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Is Jay Wright the next Brad Stevens?

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Starting in just a little over a week, NBA coaches’ heads will roll and there will be a search in cities across the NBA for their next head coach — at least five openings will be there, and there could be as many as seven or eight (I’ve had one source get into double digits), depending upon who you talk to around the league. As those searches start, the usual list of names of former NBA coaches will come up — Jeff Van Gundy, David Fizdale, etc… — as will the names of deserving up-and-coming assistants such as Nick Nurse (Toronto), Stephen Silas (Charlotte), and Jerry Stackhouse, among many others.

Other teams will look into the college ranks, trying to find the next Brad Stevens. Which may well be impossible, but it’s something a lot of teams discuss in the wake of Steven’s success (and to a lesser extent, Billy Donovan).

Which leads us to Villanova’s Jay Wright. He has led the Wildcats to two of the last three NCAA titles, built a powerhouse in the Delaware Valley, and he knows how to develop players, all meaning he is going to get feelers, and calls, from NBA front offices.

It leads to two questions:

Does Wright want to leave Villanova?

If he decides to, would his style of play and coaching fit at the NBA level?

Sources I spoke to for this article think the answer to the second question is a resounding yes. But the first question…

More than one person used the Mike Krzyzewski example with Wright — a guy who may be tempted by the siren call of the NBA, who will consider it on some level, but who is grounded, knows what he wants, and pretty much has that where he is at right now. He’s built his perfect job at Villanova. Look at Wright’s comment after winning the title Monday night.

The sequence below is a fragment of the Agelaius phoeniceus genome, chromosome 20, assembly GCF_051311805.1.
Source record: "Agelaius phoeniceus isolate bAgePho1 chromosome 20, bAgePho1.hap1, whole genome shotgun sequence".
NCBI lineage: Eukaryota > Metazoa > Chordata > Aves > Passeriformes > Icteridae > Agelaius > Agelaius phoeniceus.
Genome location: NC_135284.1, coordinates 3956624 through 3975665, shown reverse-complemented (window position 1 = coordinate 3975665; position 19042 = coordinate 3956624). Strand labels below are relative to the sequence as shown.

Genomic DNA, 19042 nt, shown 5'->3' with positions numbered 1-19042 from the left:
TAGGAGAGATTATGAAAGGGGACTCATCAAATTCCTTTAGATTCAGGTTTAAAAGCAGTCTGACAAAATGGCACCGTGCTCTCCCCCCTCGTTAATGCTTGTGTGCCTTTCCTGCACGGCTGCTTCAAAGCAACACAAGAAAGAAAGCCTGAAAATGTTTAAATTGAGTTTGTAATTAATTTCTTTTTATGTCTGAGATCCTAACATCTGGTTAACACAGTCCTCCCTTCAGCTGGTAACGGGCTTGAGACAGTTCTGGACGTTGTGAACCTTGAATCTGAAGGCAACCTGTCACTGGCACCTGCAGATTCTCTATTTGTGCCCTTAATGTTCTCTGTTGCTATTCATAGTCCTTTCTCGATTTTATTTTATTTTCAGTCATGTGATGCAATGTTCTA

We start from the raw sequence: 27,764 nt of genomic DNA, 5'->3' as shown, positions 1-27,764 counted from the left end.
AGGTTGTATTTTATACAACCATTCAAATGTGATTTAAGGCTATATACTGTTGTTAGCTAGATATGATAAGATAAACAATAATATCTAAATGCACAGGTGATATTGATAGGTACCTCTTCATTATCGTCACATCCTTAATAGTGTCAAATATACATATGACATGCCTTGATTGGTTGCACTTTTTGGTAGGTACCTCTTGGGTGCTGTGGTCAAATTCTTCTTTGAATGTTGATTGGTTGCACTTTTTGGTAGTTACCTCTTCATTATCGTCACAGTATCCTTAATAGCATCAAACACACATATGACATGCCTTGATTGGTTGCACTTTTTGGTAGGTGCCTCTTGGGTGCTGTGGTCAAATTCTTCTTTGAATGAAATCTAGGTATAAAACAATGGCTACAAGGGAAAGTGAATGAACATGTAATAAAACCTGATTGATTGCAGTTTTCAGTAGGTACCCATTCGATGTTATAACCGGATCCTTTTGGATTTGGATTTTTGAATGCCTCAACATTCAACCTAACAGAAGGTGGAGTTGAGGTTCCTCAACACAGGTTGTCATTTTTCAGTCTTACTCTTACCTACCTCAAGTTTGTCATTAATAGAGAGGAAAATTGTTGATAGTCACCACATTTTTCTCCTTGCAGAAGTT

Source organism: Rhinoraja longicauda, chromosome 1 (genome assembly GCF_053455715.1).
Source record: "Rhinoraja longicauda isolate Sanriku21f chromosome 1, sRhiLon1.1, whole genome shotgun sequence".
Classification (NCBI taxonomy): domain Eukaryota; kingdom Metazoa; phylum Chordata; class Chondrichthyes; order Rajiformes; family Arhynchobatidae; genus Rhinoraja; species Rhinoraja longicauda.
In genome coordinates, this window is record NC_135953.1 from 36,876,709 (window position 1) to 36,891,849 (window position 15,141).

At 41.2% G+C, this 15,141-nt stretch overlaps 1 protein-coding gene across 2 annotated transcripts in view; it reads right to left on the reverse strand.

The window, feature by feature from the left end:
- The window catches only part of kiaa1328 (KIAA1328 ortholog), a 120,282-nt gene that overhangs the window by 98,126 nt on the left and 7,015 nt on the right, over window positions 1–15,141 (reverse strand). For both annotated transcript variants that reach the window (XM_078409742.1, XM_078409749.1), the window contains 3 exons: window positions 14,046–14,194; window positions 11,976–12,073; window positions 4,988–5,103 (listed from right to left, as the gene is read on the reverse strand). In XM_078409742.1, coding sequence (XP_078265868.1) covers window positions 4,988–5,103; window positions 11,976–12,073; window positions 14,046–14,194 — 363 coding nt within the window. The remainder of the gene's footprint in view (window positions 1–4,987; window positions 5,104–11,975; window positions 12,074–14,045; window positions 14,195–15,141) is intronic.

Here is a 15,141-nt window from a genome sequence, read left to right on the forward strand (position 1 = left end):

“I just have the best job in the country. I’m in my hometown, my wife’s alma mater, my favorite team growing up. … I just love going to work every day. Our guys graduate. You see these kids are great kids to coach. As a coach, there’s just nothing better.”

Every coach at every college program talks about “building a family” but Wright has actually done it at Villanova. NBA players from the school’s past — Kyle Lowry through Josh Hart and Ryan Arcidiacono — were in San Antonio for the title game. Wright has built a program poised for a long run of success because he’s not stocking the roster with one-and-dones, he’s getting guys maybe half-a-step or a step down the recruitment ladder and coaching them up. He has a team that believes in and plays a system (Villanova’s ability to switch up pick-and-roll coverages seamlessly on the fly in the title game was impressive). Here is what Hart said after the title game:

“He has such a legacy here, such a footprint. We love him. We don’t want him to go. It’s such a great culture. Everyone says, ‘Oh yeah, we’re a family.’ But when you see when someone falls down and four guys sprint to go pick him up, that’s a winning culture. That’s a brotherhood. Not everybody does that. People say it. But we believe it. Coach Wright’s the best coach in the country, period.”

But that siren call of the NBA is still there. If Wright has NBA aspirations, he should make the move soon. He is 56 years old, he’s got the energy, and an NBA team worth going to will close to double his current $2.6 million salary (money does always matter).